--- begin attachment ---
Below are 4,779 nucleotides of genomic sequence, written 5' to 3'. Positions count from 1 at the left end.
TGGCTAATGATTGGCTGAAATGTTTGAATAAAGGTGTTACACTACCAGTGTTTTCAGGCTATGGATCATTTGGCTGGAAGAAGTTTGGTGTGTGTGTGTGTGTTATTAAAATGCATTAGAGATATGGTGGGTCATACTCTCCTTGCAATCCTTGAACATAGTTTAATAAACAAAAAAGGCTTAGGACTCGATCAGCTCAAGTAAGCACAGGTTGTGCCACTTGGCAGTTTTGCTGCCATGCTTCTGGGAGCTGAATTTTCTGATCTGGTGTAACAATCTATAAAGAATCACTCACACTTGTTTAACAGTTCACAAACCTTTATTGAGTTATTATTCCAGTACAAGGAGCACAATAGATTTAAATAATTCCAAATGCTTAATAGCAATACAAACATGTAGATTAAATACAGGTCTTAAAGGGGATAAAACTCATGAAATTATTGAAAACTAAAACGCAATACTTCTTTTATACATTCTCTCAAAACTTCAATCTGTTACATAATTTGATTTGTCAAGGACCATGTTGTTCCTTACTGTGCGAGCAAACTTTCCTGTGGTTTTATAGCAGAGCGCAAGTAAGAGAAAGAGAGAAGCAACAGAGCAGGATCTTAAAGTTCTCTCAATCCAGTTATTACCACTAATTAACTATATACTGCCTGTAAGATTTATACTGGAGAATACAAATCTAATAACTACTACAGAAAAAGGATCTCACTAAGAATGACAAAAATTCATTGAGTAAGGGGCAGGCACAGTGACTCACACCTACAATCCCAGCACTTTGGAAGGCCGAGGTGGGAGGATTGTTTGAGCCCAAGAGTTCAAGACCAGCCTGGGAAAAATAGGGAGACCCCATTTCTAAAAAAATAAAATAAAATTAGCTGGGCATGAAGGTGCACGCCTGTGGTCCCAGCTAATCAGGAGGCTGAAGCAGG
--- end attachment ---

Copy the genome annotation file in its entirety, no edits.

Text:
Below are 4,779 nucleotides of genomic sequence, written 5' to 3'. Positions count from 1 at the left end.
TGGCTAATGATTGGCTGAAATGTTTGAATAAAGGTGTTACACTACCAGTGTTTTCAGGCTATGGATCATTTGGCTGGAAGAAGTTTGGTGTGTGTGTGTGTGTTATTAAAATGCATTAGAGATATGGTGGGTCATACTCTCCTTGCAATCCTTGAACATAGTTTAATAAACAAAAAAGGCTTAGGACTCGATCAGCTCAAGTAAGCACAGGTTGTGCCACTTGGCAGTTTTGCTGCCATGCTTCTGGGAGCTGAATTTTCTGATCTGGTGTAACAATCTATAAAGAATCACTCACACTTGTTTAACAGTTCACAAACCTTTATTGAGTTATTATTCCAGTACAAGGAGCACAATAGATTTAAATAATTCCAAATGCTTAATAGCAATACAAACATGTAGATTAAATACAGGTCTTAAAGGGGATAAAACTCATGAAATTATTGAAAACTAAAACGCAATACTTCTTTTATACATTCTCTCAAAACTTCAATCTGTTACATAATTTGATTTGTCAAGGACCATGTTGTTCCTTACTGTGCGAGCAAACTTTCCTGTGGTTTTATAGCAGAGCGCAAGTAAGAGAAAGAGAGAAGCAACAGAGCAGGATCTTAAAGTTCTCTCAATCCAGTTATTACCACTAATTAACTATATACTGCCTGTAAGATTTATACTGGAGAATACAAATCTAATAACTACTACAGAAAAAGGATCTCACTAAGAATGACAAAAATTCATTGAGTAAGGGGCAGGCACAGTGACTCACACCTACAATCCCAGCACTTTGGAAGGCCGAGGTGGGAGGATTGTTTGAGCCCAAGAGTTCAAGACCAGCCTGGGAAAAATAGGGAGACCCCATTTCTAAAAAAATAAAATAAAATTAGCTGGGCATGAAGGTGCACGCCTGTGGTCCCAGCTAATCAGGAGGCTGAAGCAGG